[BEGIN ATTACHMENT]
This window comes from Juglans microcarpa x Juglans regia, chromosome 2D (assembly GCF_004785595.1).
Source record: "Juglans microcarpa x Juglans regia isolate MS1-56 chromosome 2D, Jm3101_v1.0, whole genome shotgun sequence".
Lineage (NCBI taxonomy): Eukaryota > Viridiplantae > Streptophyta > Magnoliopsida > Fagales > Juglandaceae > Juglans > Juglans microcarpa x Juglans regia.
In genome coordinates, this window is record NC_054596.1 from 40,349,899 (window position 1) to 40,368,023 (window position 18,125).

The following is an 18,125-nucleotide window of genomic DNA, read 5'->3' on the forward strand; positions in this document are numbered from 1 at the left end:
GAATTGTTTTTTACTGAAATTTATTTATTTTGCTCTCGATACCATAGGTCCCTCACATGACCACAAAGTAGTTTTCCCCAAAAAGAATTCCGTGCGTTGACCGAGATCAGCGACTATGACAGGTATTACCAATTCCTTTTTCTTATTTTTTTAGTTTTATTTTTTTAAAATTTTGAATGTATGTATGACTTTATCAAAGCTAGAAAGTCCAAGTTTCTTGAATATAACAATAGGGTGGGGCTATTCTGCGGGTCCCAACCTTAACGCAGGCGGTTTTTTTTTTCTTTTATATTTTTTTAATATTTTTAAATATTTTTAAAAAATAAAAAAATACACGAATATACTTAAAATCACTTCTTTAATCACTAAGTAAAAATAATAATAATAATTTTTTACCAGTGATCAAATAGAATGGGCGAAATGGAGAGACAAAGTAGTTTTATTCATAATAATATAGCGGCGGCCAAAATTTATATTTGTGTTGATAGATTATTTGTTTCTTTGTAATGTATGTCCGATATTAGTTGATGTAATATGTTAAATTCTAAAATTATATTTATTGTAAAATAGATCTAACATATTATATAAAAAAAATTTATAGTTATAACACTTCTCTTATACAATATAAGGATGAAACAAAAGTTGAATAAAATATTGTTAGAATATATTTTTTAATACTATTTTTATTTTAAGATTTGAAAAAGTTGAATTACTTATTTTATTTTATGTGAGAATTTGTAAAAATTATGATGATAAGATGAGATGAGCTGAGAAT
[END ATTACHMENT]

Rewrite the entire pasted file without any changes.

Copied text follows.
This window comes from Juglans microcarpa x Juglans regia, chromosome 2D (assembly GCF_004785595.1).
Source record: "Juglans microcarpa x Juglans regia isolate MS1-56 chromosome 2D, Jm3101_v1.0, whole genome shotgun sequence".
Lineage (NCBI taxonomy): Eukaryota > Viridiplantae > Streptophyta > Magnoliopsida > Fagales > Juglandaceae > Juglans > Juglans microcarpa x Juglans regia.
In genome coordinates, this window is record NC_054596.1 from 40,349,899 (window position 1) to 40,368,023 (window position 18,125).

The following is an 18,125-nucleotide window of genomic DNA, read 5'->3' on the forward strand; positions in this document are numbered from 1 at the left end:
GAATTGTTTTTTACTGAAATTTATTTATTTTGCTCTCGATACCATAGGTCCCTCACATGACCACAAAGTAGTTTTCCCCAAAAAGAATTCCGTGCGTTGACCGAGATCAGCGACTATGACAGGTATTACCAATTCCTTTTTCTTATTTTTTTAGTTTTATTTTTTTAAAATTTTGAATGTATGTATGACTTTATCAAAGCTAGAAAGTCCAAGTTTCTTGAATATAACAATAGGGTGGGGCTATTCTGCGGGTCCCAACCTTAACGCAGGCGGTTTTTTTTTTCTTTTATATTTTTTTAATATTTTTAAATATTTTTAAAAAATAAAAAAATACACGAATATACTTAAAATCACTTCTTTAATCACTAAGTAAAAATAATAATAATAATTTTTTACCAGTGATCAAATAGAATGGGCGAAATGGAGAGACAAAGTAGTTTTATTCATAATAATATAGCGGCGGCCAAAATTTATATTTGTGTTGATAGATTATTTGTTTCTTTGTAATGTATGTCCGATATTAGTTGATGTAATATGTTAAATTCTAAAATTATATTTATTGTAAAATAGATCTAACATATTATATAAAAAAAATTTATAGTTATAACACTTCTCTTATACAATATAAGGATGAAACAAAAGTTGAATAAAATATTGTTAGAATATATTTTTTAATACTATTTTTATTTTAAGATTTGAAAAAGTTGAATTACTTATTTTATTTTATGTGAGAATTTGTAAAAATTATGATGATAAGATGAGATGAGCTGAGAAT